Gene Smith's Sink
A Wide-Angle View
An incisive biography of the prolific photo-essayist W. Eugene Smith
Famously unabashed, W. Eugene Smith was photography’s most celebrated humanist. As a photo essayist at Life magazine in the 1940s and ’50s, he established himself as an intimate chronicler of human culture. His photographs of war and disaster, villages and metropolises, doctors and midwives, revolutionized the role of images in journalism, transforming photography for decades to come.
When Smith died in 1978, he left behind eighteen dollars in the bank and forty-four thousand pounds of archives. He was only fifty-nine, but he was flat worn-out. His death certificate read “stroke,” but, as was said of the immortal jazzman Charlie Parker, Smith died of “everything,” from drug and alcohol benders to weeklong work sessions with no sleep.
Lured by the intoxicating trail of people that emerged from Smith’s stupefying archive, Sam Stephenson began a quest to trace his footsteps. In Gene Smith’s Sink, Stephenson merges traditional biography with rhythmic digressions to revive Smith’s life and legacy. Traveling across twenty-nine states, Japan, and the Pacific, Stephenson profiles a lively cast of characters, including the playwright Tennessee Williams, to whom Smith likened himself; the avant-garde filmmaker Stan Brakhage, with whom he once shared a Swiss chalet; the artist Mary Frank, who was married to his friend Robert Frank; the jazz pianists Thelonious Monk and Sonny Clark, whose music was taped by Smith in his loft; and a series of obscure caregivers who helped keep Smith on his feet. The distillation of twenty years of research, Gene Smith’s Sink is an unprecedented look into the photographer’s potent legacy and the subjects around him.
Praise For Gene Smith's Sink: A Wide-Angle View…
"Fascinating . . . evocative . . . For all that, the wayward individual that emerges out of Stephenson’s ambitious “wide angle” approach remains essentially unknowable, a blur in an otherwise sharply defined portrait of a tougher time and a truly bohemian milieu that already seems impossibly distant." —Sean O'Hagan, The Guardian
"We would understand . . . little of Gene Smith's legacy were it not for Stephenson's labors." —Vince Passaro, Harper's
"Stephenson has created a fantastic, experimental form for a revealing biographical sketch, taken from voices rarely heard . . . A great read." —Anthony Bannon, Buffalo News
"[A] far-reaching, insightful biography . . . Stephenson balances the history and the drama of Smith’s life in a skillful distillation of his expansive, careful research." —Publishers Weekly
"Compelling . . . Gene Smith's Sink is a haunting exploration of the photographic mind." —Shelf Awareness
“Sam Stephenson’s earlier books on W. Eugene Smith’s Pittsburgh and Jazz Loft projects have established him as the leading authority on defining parts of the photographer’s career. Now, in this gripping biography, Stephenson has extended his research to the whole of Smith’s turbulent life, adding greatly to our knowledge, understanding, and appreciation of his extraordinary work.” —Geoff Dyer, author of The Ongoing Moment
Among the things I love about Sam Stephenson’s book Gene Smith’s Sink is that it’s the result of, and an artifact of, lyric research: research that ostensibly originates with a given subject or archive, but very quickly follows leads elsewhere. It’s a sort of wandering and associative research, and in this way has as much to do with poetry as it does “documentary” or “nonfiction.” Lyric research reminds us that the researcher, the writer, the speaker, is also the subject. But maybe more to the point when speaking about Stephenson's beautiful book, lyric research is a capacious mode of seeing, which seems appropriate, given the book’s occasion is the photographer Gene Smith. Given the book’s subject, ultimately, is looking. —Ross Gay, 2015 National Book Critics Circle Award winner in poetry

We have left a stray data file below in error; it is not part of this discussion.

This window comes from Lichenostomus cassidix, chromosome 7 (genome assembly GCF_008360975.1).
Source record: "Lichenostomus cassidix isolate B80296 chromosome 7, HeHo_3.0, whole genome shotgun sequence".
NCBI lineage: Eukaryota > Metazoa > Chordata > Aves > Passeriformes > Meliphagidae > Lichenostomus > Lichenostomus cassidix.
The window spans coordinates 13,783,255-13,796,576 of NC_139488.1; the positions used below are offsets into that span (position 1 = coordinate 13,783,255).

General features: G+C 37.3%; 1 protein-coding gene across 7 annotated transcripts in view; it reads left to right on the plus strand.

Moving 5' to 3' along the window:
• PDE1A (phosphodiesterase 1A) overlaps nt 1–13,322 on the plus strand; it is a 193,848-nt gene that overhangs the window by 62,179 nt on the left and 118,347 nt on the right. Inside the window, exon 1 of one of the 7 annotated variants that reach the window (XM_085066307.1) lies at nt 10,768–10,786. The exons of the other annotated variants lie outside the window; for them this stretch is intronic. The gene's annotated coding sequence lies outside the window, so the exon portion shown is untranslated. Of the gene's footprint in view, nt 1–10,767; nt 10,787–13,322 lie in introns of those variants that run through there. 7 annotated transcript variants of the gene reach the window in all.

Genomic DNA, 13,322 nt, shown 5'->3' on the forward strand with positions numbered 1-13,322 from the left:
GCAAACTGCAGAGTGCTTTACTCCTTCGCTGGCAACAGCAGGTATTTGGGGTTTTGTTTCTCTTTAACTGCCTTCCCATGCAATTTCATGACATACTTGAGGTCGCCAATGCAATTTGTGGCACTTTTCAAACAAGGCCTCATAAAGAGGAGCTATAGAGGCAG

“Sam Stephenson’s brave and wise book, both more and less than a biography, is a spare demonstration of a huge idea: that nothing is ever finished and nobody is really knowable. And so the roundabout way to know a difficult and extraordinary creator like W. Eugene Smith, or really anyone, may be the most effective and authentic way.” —Ben Ratliff, author of Every Song Ever
“Sound is more present in Gene Smith’s Sink than in any book I’ve ever read. In this deeply empathic book, the reader leans forward, listening, so that when the call of the chuck-will’s-widow occurs on Sixth Avenue, it can be heard. This stunning book resembles a Tennessee Williams play that obsessed Smith; it is the Camino Real of biographies.” —Margaret Bradham Thornton, editor of Tennessee Williams’s Notebooks
“The elisions are bold and the detours central. Steadfastly refusing to either lionize or vilify W. Eugene Smith, Sam Stephenson achieves something of a different, more subtle order. What might have been a book about one man’s life is instead about many lives—human constellations no less interesting than the famous photographer’s (very) dark star. Stephenson’s twenty-year sojourn into Smith’s unique, desperately
obsessive leavings births a remarkable, deeply generous book.” —Jem Cohen, director of Museum Hours
“Gene Smith’s Sink is the story of a well-known photographer. It tells a lot about his working life and it tells a lot about his personal life. But what it tells best are things much more complicated. There are many revelations by which I saw a glimpse of what it is like to be a real photographer.” —Hiroshi Watanabe, photographer
Farrar, Straus and Giroux, 9780374232153, 224pp.
Publication Date: August 22, 2017